Companies are on the cusp of a significant transformation in climate-related financial regulations. The US Securities and Exchange Commission (SEC) is gearing up to release the long-anticipated final version of its Climate Disclosure Rule. Meanwhile, California and the EU are moving forward with regulations that will require companies to disclose emissions data with or without a finalized rule from the SEC.
We break down what has transpired on the ESG reporting front over the last few months and what’s to come:
California’s Climate Disclosure Laws: Earlier this month, Governor Newsom signed two bills into law – SB 261 and SB 253 – that will require companies doing business in California to submit climate financial risk disclosures and greenhouse gas emissions reports. Companies will have to report on direct and indirect emissions, making this the most wide-reaching climate disclosure law in the country.
SEC Climate Disclosure Rule: Expected to be finalized this month or next, the SEC's climate financial risk disclosure regulation has been highly anticipated since the proposed rule was released in March 2022. The most controversial piece of this proposal is reporting Scope 3 (or indirect emissions) and, if finalized with Scope 3 reporting requirements, opponents will likely argue this is out of SEC’s scope. However, the new California laws somewhat change the dynamic given that so many companies – both public and private – will now have to report on this data with or without SEC regulations.
SEC Names Rule: The Securities and Exchange Commission (SEC) released a rule last month aimed at curbing misleading fund names used by investment companies to market their products. In response to the growing trend of investment funds branding themselves as ESG-focused, the rule mandates that if a fund's name implies a specific investment focus, at least 80% of its investments must align with that focus. Investment advisers must also include disclosures in their prospectuses to define the terms in their fund names and the criteria used for investment selection. Closed-end funds will require shareholder votes for changes in investment policies unless a tender or repurchase offer precedes the modification. The rule aims to prevent greenwashing and will affect a significant portion of funds, going into effect within 60 days of publication in the Federal Register, with compliance deadlines for different asset levels.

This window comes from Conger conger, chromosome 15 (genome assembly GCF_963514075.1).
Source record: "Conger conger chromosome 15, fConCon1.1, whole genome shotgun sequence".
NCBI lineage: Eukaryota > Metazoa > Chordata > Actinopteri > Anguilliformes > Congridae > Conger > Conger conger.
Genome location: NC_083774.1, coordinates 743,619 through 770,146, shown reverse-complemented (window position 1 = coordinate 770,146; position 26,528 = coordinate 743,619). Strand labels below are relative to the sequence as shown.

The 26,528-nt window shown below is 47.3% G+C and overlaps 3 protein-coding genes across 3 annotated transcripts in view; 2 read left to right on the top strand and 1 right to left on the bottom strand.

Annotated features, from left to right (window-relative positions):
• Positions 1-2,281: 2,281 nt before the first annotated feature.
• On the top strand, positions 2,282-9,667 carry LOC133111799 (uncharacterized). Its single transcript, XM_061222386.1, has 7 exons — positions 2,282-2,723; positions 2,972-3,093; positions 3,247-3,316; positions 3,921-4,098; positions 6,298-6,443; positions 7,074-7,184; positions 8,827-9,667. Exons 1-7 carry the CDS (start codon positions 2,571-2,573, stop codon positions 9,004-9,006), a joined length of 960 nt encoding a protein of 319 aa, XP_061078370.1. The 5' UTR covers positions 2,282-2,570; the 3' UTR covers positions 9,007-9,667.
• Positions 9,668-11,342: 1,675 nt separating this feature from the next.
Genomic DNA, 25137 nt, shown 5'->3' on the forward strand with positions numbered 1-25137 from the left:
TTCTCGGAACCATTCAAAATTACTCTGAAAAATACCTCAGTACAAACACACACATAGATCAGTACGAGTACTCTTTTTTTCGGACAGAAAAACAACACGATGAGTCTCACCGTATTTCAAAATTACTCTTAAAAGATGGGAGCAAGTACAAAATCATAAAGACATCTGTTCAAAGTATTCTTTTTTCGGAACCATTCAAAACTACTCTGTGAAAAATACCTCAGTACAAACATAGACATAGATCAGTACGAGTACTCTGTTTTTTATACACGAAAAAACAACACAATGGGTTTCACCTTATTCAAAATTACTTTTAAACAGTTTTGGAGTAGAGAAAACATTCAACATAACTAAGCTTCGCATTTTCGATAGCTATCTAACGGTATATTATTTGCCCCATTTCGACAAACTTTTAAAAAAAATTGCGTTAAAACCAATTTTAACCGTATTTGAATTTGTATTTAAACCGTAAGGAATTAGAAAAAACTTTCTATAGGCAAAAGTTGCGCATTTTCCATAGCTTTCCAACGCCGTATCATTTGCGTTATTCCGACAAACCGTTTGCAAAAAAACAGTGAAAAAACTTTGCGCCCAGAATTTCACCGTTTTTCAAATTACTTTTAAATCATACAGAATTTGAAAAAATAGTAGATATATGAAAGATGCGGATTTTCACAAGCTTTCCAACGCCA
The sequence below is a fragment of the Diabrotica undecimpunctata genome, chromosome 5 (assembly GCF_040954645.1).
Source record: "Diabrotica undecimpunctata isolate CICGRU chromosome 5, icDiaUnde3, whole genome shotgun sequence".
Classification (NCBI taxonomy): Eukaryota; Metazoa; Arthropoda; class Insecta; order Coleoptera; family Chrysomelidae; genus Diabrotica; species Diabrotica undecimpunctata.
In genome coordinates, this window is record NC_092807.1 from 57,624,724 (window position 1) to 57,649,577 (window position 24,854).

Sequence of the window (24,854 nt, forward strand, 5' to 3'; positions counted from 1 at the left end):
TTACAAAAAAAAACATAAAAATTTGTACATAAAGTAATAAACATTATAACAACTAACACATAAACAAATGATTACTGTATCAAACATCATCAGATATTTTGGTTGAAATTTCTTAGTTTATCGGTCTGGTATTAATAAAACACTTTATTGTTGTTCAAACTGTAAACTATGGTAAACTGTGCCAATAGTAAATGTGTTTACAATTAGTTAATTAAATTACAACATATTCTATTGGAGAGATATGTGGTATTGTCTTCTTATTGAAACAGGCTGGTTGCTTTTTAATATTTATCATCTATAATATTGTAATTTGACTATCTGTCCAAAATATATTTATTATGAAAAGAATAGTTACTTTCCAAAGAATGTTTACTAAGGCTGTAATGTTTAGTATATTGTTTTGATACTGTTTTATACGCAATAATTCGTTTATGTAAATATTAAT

EU Climate Reporting Checklist: The European Commission recently adopted a checklist that mandates companies to disclose the impact of climate change and other environmental and social factors on their operations and locations. This decision follows appeals from asset managers and investors for stricter reporting standards, which will apply to both financial and non-financial companies. These new European Sustainability Reporting Standards will implement a "double materiality approach," requiring companies to report on their vulnerability to ESG risks and their impact on biodiversity, emissions, and local communities. Large companies must start reporting in 2025, while smaller ones have more time, and industry-specific disclosure requirements will be developed by EU authorities.